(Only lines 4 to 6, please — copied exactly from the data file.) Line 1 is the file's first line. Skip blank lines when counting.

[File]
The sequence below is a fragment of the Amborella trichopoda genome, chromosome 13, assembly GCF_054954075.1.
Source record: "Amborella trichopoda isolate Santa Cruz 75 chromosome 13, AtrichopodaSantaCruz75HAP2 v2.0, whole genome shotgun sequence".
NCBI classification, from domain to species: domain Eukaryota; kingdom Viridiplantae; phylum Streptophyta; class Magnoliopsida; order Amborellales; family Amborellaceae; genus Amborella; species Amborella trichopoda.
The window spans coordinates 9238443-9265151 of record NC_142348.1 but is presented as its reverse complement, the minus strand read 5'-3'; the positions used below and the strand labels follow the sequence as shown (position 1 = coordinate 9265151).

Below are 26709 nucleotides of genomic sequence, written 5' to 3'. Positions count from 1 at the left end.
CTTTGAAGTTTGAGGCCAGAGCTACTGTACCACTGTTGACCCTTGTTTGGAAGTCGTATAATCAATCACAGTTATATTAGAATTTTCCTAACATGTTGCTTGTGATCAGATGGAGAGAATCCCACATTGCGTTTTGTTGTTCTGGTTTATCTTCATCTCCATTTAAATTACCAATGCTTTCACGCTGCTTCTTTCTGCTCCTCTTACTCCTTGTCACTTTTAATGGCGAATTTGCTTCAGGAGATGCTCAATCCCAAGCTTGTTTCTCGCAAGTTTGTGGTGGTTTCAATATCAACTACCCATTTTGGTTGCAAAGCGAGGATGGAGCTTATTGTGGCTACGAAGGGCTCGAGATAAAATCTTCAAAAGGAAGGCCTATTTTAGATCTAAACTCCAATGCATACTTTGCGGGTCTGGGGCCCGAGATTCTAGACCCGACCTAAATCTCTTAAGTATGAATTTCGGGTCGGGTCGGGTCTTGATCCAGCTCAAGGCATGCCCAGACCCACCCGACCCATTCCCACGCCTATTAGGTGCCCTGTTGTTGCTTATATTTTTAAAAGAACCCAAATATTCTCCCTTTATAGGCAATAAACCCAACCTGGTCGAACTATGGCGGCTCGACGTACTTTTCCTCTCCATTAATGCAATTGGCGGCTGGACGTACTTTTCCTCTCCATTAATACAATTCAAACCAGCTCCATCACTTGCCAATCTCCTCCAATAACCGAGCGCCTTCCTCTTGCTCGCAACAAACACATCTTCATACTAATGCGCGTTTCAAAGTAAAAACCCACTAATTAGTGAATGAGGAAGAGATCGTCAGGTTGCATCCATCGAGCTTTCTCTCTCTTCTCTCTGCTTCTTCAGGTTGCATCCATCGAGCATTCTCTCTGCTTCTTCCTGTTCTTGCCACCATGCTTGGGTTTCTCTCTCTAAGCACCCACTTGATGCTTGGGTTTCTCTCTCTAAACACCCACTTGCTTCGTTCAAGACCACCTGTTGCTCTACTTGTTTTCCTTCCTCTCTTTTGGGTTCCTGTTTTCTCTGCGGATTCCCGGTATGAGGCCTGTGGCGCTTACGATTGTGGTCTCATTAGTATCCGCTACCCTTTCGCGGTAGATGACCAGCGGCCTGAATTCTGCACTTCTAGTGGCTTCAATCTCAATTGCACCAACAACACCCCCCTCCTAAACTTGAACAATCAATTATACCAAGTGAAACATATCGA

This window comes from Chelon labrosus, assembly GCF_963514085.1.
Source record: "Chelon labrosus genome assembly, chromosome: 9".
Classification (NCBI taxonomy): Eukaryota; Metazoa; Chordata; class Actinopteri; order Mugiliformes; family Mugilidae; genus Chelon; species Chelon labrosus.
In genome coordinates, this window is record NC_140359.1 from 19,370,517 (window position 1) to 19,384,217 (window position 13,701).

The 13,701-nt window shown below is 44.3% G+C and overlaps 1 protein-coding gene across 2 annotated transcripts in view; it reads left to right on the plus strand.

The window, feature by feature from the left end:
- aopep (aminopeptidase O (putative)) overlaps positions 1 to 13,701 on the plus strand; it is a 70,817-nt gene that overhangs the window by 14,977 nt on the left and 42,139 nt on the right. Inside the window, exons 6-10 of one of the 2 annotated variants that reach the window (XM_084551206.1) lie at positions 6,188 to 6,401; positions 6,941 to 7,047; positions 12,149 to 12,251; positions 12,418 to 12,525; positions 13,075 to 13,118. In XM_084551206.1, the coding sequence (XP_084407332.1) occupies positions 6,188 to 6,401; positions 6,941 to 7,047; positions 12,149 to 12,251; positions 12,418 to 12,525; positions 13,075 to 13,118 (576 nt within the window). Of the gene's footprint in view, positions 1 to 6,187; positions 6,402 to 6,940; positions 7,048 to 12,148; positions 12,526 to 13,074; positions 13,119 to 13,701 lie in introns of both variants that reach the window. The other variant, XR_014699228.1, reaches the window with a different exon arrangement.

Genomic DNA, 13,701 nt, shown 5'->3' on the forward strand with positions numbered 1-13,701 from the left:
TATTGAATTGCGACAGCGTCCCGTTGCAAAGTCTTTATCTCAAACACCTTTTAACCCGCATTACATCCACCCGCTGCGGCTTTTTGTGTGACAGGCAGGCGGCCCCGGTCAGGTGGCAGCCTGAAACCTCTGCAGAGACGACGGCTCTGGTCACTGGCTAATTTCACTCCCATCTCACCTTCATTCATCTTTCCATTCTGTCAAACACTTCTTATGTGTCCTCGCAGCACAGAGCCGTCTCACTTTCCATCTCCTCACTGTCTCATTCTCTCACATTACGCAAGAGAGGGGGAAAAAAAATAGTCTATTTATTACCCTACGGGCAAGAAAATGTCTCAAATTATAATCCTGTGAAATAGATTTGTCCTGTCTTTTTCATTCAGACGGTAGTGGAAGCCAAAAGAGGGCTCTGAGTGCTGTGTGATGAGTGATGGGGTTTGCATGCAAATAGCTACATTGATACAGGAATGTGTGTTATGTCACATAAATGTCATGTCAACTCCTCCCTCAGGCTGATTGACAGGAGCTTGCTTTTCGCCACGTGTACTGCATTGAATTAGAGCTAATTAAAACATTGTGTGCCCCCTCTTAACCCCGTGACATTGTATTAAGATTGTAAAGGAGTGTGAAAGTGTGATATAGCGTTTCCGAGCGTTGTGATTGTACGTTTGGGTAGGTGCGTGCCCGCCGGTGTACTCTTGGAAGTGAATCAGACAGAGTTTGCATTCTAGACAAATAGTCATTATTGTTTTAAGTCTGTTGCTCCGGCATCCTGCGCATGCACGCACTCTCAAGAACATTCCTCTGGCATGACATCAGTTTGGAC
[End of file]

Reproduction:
The window spans coordinates 9238443-9265151 of record NC_142348.1 but is presented as its reverse complement, the minus strand read 5'-3'; the positions used below and the strand labels follow the sequence as shown (position 1 = coordinate 9265151).

Below are 26709 nucleotides of genomic sequence, written 5' to 3'. Positions count from 1 at the left end.
CTTTGAAGTTTGAGGCCAGAGCTACTGTACCACTGTTGACCCTTGTTTGGAAGTCGTATAATCAATCACAGTTATATTAGAATTTTCCTAACATGTTGCTTGTGATCAGATGGAGAGAATCCCACATTGCGTTTTGTTGTTCTGGTTTATCTTCATCTCCATTTAAATTACCAATGCTTTCACGCTGCTTCTTTCTGCTCCTCTTACTCCTTGTCACTTTTAATGGCGAATTTGCTTCAGGAGATGCTCAATCCCAAGCTTGTTTCTCGCAAGTTTGTGGTGGTTTCAATATCAACTACCCATTTTGGTTGCAAAGCGAGGATGGAGCTTATTGTGGCTACGAAGGGCTCGAGATAAAATCTTCAAAAGGAAGGCCTATTTTAGATCTAAACTCCAATGCATACTTTGCGGGTCTGGGGCCCGAGATTCTAGACCCGACCTAAATCTCTTAAGTATGAATTTCGGGTCGGGTCGGGTCTTGATCCAGCTCAAGGCATGCCCAGACCCACCCGACCCATTCCCACGCCTATTAGGTGCCCTGTTGTTGCTTATATTTTTAAAAGAACCCAAATATTCTCCCTTTATAGGCAATAAACCCAACCTGGTCGAACTATGGCGGCTCGACGTACTTTTCCTCTCCATTAATGCAATTGGCGGCTGGACGTACTTTTCCTCTCCATTAATACAATTCAAACCAGCTCCATCACTTGCCAATCTCCTCCAATAACCGAGCGCCTTCCTCTTGCTCGCAACAAACACATCTTCATACTAATGCGCGTTTCAAAGTAAAAACCCACTAATTAGTGAATGAGGAAGAGATCGTCAGGTTGCATCCATCGAGCTTTCTCTCTCTTCTCTCTGCTTCTTCAGGTTGCATCCATCGAGCATTCTCTCTGCTTCTTCCTGTTCTTGCCACCATGCTTGGGTTTCTCTCTCTAAGCACCCACTTGATGCTTGGGTTTCTCTCTCTAAACACCCACTTGCTTCGTTCAAGACCACCTGTTGCTCTACTTGTTTTCCTTCCTCTCTTTTGGGTTCCTGTTTTCTCTGCGGATTCCCGGTATGAGGCCTGTGGCGCTTACGATTGTGGTCTCATTAGTATCCGCTACCCTTTCGCGGTAGATGACCAGCGGCCTGAATTCTGCACTTCTAGTGGCTTCAATCTCAATTGCACCAACAACACCCCCCTCCTAAACTTGAACAATCAATTATACCAAGTGAAACATATCGA